INDRA SETIAWAN, PHONE (Translation): My head's been spinning for days thinking about what happened. Do you know Mrs Asmini?

POLLYCARPUS, PHONE (Translation): His adjutant? Yesterday she said to stay calm.

Investigators believe 'Mrs Asmini' is a code name for the BIN deputy director who wrote the letter to Indra Setiawan.

POLLYCARPUS, PHONE (Translation): Everything's been disposed of including what was at my place. So as long as there's nothing at your place, we're safe.

INDRA SETIAWAN, PHONE (Translation): That's the problem. There's nothing there but I worry that photocopies were made. I worry about that possibility.

POLLYCARPUS, PHONE (Translation): No, if your copies were seized, then they're all gone.

USMAN HAMID, GOVERNMENT FACT-FINDING TEAM: He made a very big mistake in this case, he is the director of Garuda and he tried to cover up all he knows, and now he tried to took back his statements from the very beginning. So he changed his mind. And I'm happy that he has changed his mind and I hope the police put him under protection so then he can sing more song in this case.

One of the most significant new developments is that the police also seem to have changed their minds about where Munir was poisoned. They now believe the arsenic was added to his drink at a coffee shop at Singapore airport rather than on the plane.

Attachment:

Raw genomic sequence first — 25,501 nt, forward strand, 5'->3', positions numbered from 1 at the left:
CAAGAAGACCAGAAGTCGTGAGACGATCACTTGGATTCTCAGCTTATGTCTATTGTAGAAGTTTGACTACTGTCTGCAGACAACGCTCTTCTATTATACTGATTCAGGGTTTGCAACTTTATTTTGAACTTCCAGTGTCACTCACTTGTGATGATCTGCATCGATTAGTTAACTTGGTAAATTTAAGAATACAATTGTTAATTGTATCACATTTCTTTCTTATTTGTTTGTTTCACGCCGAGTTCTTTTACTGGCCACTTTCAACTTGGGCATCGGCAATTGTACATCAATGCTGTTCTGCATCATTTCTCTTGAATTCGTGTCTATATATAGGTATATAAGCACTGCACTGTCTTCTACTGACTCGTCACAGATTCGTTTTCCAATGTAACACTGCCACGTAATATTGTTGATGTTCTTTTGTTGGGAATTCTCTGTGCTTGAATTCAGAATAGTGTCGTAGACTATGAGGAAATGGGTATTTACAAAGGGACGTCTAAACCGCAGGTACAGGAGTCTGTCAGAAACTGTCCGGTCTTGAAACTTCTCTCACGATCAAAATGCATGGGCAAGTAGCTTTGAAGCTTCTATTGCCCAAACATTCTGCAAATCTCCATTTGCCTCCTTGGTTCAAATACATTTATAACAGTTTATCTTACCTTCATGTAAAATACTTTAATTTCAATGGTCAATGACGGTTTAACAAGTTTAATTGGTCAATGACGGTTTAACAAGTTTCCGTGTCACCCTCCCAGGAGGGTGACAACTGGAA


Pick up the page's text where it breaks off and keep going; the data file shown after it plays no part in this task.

USMAN HAMID: But maybe the poisoning took place more than one times but the police didn't found the evidence in the plane, they only found the evidence in the airport, so that's why they tried to focus on the airport. But that doesn't mean that in the plane there's nothing happened.

Another witness called by the court is Ongen, who was on his way to Holland on the same flight. He described seeing Munir with Pollycarpus at the Coffee Bean cafe at Singapore airport. This is what he wrote down for police.

ONGEN, REPORT: “When I walked into the Coffee Bean I saw Pollycarpus coming from the drinks counter. Then I ordered a drink. Pollycarpus returned to his seat. I got my drink and looked for a seat I saw Pollycarpus sitting with Munir, chatting and drinking.”

But after such a clear description to police, in court, Ongen, an Indonesian singer, dramatically changes his tune.

ONGEN, (Translation): And I never saw Pollycarpus sitting with Munir.

Clearly frustrated, the prosecutor reads from Ongen's signed police statement.

STATEMENT READ BY PROSECUTOR, (Translation): “I saw Mr Munir with a man who at the time I did not recognise. However, about four months later I found out via the electronic media that the man was Pollycarpus.” It's not true. But you were at the Coffee Bean?

ONGEN, (Translation): Yes.

PROSECUTOR, (Translation): Ongen, if it wasn't true, why did you sign it?

ONGEN, (Translation): I was threatened.

PROSECUTOR, (Translation): How were you threatened?

ONGEN, (Translation): “You will be made a suspect.” I swear I was threatened. I fainted then and there. When I came to, I felt my pants and found I had wet myself. I felt terribly, terribly tortured. My liberty had been stolen from me.

Ongen's role in this murky affair remains unclear but he may well be worried about the consequences of his statement, which in effect implicates the intelligence agency BIN in the murder. The judge checks with police commander Pambudi who took Ongen's statement.

JUDGE, (Translation): When the witness Ongen made the statement, was it clear?